The parents of a seriously ill girl have called for people to consider becoming bone marrow donors when they make their new year's resolutions, saying it could have the potential to save their daughter's life.
Seven year-old Rhiane Francois is undergoing chemotherapy to treat leukaemia - b ut if the drugs are not effective she will need a bone marrow transplant.
Because the youngster has Mauritian and Asian heritage it could be hard to pair her to a donor as a matching donor is most likely to come from a similar ethnic background, blood cancer charity Anthony Nolan said.
Her parents Tanisha and Jean-Claude, from Whitley, near Coventry, have called on potential donors to sign up to the charity's bone marrow register.
"When Rhiane was diagnosed, our world turned upside down and it felt like someone had stabbed me in the heart," Rhiane's mother Tanisha said.
"You just never think that something like this is going to happen to your child.
"If Rhiane needs a bone marrow transplant, we will need to find a matching donor quickly to save her life.
"That's why we are urging everyone eligible to join Anthony Nolan's bone marrow register now, especially people from ethnic minorities. You could be a matching donor for Rhiane or someone else out there who desperately needs a transplant."
The youngster was diagnosed with acute myeloid leukaemia in September last year.
Doctors at Birmingham Children's Hospital, where she is being treated, have warned that if her course of chemotherapy does not work she will need a bone marrow transplant.
Anthony Nolan is scouring its register to see whether there is a suitable match. But the charity warned that it "urgently" needs people from black, Asian and other ethnic minority backgrounds to come forward because ethnic minority donors are "under-represented" on the Anthony Nolan bone marrow register.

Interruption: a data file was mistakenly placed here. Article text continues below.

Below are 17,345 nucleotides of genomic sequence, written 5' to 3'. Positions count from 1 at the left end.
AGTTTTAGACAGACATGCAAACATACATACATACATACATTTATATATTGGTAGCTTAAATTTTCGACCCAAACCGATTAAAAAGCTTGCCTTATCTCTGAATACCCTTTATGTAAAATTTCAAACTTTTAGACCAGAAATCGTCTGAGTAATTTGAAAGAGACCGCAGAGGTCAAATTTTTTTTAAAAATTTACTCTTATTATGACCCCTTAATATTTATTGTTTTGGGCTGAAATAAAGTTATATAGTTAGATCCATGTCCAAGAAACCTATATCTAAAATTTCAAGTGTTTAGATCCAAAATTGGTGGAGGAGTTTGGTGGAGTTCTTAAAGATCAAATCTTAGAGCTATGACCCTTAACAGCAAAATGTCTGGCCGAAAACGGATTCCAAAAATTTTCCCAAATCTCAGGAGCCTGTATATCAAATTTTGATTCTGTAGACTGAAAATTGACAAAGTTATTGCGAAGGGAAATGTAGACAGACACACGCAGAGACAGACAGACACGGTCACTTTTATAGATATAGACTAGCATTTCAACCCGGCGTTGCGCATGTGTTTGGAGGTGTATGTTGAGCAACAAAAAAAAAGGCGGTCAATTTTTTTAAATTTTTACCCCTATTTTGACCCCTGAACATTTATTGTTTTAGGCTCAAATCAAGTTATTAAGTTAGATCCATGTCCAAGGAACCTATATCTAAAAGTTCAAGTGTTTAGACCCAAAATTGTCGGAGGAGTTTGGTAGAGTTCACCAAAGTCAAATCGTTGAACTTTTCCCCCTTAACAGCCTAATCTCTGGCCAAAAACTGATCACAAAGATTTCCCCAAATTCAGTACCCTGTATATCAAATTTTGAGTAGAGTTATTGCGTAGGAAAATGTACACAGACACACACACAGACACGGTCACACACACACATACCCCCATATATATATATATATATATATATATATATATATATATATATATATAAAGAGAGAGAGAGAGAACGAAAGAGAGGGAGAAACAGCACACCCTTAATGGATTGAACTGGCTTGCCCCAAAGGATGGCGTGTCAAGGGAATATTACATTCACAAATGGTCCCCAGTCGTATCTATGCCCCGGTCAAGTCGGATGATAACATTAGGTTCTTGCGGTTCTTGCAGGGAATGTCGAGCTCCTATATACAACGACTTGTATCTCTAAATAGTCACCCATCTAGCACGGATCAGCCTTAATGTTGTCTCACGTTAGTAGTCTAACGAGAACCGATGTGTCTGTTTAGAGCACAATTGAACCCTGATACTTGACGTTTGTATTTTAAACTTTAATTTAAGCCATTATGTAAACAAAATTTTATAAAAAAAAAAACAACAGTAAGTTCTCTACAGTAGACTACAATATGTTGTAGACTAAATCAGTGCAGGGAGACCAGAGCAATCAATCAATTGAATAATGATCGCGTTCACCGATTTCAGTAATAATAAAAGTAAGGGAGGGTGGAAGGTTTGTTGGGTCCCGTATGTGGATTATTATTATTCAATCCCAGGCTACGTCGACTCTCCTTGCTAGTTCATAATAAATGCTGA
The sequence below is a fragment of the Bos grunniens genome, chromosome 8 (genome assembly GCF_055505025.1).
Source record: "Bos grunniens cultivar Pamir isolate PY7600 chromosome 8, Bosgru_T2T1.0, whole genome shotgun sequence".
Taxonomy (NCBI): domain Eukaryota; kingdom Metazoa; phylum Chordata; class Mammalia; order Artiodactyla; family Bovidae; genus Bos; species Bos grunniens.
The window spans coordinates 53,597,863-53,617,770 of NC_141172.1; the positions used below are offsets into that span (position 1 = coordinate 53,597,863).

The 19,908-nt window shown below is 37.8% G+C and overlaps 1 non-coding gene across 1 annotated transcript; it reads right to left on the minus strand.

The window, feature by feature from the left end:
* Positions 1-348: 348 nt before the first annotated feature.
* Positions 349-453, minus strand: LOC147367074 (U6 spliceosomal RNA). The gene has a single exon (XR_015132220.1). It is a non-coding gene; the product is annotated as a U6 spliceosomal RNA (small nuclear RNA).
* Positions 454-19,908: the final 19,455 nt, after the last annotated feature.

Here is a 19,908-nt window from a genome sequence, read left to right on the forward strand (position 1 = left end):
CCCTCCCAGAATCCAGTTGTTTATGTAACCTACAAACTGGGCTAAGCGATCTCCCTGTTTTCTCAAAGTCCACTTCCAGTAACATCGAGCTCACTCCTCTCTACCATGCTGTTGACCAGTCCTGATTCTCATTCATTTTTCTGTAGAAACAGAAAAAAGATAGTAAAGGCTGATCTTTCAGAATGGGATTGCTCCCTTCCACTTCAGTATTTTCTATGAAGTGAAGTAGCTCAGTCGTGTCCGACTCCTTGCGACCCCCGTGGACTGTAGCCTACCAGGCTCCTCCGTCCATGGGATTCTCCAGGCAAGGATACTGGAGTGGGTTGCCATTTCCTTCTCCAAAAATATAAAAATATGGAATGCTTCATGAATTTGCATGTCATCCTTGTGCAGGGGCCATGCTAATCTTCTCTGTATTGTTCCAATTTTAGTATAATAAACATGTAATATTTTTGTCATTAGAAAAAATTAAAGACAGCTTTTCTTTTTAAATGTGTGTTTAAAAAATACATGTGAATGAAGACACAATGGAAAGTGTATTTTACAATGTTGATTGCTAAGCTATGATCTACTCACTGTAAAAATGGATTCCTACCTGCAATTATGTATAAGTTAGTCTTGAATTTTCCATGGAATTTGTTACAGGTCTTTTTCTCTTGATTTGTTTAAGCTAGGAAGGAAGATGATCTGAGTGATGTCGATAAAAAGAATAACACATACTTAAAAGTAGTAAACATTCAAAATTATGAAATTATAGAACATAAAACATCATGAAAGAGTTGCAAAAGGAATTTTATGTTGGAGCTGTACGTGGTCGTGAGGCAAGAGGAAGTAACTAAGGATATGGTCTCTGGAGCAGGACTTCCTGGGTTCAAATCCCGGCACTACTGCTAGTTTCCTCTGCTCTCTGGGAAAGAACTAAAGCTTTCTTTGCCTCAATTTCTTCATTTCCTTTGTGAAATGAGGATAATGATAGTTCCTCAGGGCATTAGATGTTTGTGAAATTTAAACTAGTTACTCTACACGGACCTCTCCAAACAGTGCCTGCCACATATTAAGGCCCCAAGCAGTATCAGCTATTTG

The seven-year-old will find out in February whether she needs a transplant.
"It's hard to think of a more worthwhile new year's resolution than signing up to save the life of a stranger in their time of need, and unlike many resolutions, it's so simple to do," said Bhaveshree Chandegra, Asian campaign recruitment manager at Anthony Nolan.
"Joining the bone marrow register is very easy and many people don't realise that donating is so straightforward - in 90% of cases, it's a similar procedure to giving blood."
Dr Mark Velangi, consultant paediatric haematologist at Birmingham Children's Hospital, said: "We know from first-hand experience the difficulty we can face in the search for donors from ethnic minority backgrounds and are so proud of Rhiane and her family for continuing to raise awareness of bone marrow donation."
People aged 16 to 30 in good health can visit www.anthonynolan.org in order to sign up to the Anthony Nolan bone marrow register.